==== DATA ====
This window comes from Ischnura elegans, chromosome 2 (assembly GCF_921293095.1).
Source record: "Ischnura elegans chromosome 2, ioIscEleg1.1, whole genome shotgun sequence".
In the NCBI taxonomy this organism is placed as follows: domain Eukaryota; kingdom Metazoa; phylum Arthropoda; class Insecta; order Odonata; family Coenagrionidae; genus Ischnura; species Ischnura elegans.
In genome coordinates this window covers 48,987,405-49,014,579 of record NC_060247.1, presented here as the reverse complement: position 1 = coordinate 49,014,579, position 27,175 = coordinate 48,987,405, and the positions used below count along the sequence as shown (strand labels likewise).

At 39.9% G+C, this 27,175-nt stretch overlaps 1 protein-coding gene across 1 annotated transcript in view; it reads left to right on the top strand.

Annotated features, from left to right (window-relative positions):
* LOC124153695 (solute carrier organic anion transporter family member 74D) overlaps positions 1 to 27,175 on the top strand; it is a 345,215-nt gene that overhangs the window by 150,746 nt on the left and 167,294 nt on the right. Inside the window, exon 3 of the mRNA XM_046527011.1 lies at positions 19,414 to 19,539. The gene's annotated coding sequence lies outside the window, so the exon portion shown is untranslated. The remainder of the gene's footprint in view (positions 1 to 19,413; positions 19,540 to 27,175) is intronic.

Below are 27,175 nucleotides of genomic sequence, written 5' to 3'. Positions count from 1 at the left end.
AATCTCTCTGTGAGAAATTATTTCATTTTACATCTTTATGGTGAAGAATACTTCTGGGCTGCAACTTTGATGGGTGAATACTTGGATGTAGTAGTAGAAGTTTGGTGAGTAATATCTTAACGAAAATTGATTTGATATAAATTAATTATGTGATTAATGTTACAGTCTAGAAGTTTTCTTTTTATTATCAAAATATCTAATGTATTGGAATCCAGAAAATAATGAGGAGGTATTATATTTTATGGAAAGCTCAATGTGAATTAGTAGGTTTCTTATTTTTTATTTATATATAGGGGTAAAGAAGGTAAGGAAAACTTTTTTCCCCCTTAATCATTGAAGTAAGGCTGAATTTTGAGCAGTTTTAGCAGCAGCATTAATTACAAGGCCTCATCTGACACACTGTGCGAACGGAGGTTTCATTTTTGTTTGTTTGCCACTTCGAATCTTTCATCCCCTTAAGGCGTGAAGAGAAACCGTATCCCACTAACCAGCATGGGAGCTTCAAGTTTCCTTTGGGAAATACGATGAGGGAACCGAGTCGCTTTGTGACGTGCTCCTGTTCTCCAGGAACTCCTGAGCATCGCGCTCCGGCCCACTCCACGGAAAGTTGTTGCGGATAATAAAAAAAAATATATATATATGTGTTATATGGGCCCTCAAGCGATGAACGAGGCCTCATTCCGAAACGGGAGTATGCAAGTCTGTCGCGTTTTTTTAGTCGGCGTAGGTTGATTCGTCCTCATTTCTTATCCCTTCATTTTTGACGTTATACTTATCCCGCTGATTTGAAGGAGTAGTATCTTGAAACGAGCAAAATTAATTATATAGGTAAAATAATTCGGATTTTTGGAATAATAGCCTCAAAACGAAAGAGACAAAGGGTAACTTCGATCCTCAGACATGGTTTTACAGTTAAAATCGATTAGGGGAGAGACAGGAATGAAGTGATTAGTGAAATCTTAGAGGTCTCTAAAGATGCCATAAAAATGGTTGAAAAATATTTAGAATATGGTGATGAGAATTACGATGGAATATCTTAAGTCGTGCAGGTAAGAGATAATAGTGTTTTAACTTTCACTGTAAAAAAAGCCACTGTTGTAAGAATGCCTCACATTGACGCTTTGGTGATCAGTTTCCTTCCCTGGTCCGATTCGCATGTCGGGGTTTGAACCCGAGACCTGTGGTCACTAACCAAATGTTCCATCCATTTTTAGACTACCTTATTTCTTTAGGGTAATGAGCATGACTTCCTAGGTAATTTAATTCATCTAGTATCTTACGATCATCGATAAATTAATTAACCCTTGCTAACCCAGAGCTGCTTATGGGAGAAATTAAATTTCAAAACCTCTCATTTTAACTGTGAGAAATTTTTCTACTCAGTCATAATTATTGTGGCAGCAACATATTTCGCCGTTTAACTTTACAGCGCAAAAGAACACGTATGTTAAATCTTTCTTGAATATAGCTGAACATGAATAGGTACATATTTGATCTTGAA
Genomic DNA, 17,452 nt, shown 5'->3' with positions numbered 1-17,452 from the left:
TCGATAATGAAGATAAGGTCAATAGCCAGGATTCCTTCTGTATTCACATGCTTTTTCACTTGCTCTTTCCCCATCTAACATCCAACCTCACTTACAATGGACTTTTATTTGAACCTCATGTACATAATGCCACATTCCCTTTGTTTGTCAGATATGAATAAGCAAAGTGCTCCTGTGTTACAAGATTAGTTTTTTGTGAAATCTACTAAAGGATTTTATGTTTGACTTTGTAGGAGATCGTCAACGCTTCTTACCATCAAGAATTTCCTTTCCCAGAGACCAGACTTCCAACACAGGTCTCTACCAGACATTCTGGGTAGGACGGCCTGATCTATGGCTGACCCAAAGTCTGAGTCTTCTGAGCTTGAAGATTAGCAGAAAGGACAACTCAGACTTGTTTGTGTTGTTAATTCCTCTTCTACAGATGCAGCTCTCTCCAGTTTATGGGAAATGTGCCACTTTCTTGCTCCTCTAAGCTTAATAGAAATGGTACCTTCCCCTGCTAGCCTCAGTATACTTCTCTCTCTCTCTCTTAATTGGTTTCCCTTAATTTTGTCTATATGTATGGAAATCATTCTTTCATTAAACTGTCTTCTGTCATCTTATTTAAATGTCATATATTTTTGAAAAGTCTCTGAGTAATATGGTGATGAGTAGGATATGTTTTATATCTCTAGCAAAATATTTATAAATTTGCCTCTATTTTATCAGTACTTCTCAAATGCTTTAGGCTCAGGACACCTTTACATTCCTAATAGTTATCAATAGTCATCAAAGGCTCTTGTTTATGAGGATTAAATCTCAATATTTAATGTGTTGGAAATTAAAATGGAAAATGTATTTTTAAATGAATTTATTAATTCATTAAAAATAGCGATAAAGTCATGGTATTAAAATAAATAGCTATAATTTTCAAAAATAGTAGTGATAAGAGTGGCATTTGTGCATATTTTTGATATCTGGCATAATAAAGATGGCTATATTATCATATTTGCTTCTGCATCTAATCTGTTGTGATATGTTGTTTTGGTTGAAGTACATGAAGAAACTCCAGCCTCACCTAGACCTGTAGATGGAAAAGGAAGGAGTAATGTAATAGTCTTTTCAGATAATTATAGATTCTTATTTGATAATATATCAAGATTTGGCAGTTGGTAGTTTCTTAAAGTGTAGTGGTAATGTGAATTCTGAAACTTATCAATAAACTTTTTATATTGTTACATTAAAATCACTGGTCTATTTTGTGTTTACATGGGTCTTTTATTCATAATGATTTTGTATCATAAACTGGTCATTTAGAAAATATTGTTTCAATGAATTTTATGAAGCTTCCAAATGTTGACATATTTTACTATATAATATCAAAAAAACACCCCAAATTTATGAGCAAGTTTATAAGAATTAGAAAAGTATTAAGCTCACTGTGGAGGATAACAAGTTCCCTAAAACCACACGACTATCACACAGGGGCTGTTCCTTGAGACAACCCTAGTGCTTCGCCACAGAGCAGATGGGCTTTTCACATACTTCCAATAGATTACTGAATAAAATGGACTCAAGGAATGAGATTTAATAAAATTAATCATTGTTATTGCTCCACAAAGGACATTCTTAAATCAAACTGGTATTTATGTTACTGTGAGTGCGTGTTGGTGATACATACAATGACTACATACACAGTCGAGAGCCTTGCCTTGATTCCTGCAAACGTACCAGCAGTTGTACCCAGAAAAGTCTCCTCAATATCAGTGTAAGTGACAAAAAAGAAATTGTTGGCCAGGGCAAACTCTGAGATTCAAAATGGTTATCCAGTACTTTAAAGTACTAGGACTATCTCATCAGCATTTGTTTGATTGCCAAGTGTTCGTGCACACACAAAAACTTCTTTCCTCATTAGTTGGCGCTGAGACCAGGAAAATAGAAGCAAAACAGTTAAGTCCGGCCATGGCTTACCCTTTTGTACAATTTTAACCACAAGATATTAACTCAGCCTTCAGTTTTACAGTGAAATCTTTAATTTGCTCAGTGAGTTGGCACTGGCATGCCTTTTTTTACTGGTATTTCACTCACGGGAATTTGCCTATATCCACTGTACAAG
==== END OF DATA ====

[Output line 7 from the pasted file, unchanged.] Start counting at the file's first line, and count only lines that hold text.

* LOC124153695 (solute carrier organic anion transporter family member 74D) overlaps positions 1 to 27,175 on the top strand; it is a 345,215-nt gene that overhangs the window by 150,746 nt on the left and 167,294 nt on the right. Inside the window, exon 3 of the mRNA XM_046527011.1 lies at positions 19,414 to 19,539. The gene's annotated coding sequence lies outside the window, so the exon portion shown is untranslated. The remainder of the gene's footprint in view (positions 1 to 19,413; positions 19,540 to 27,175) is intronic.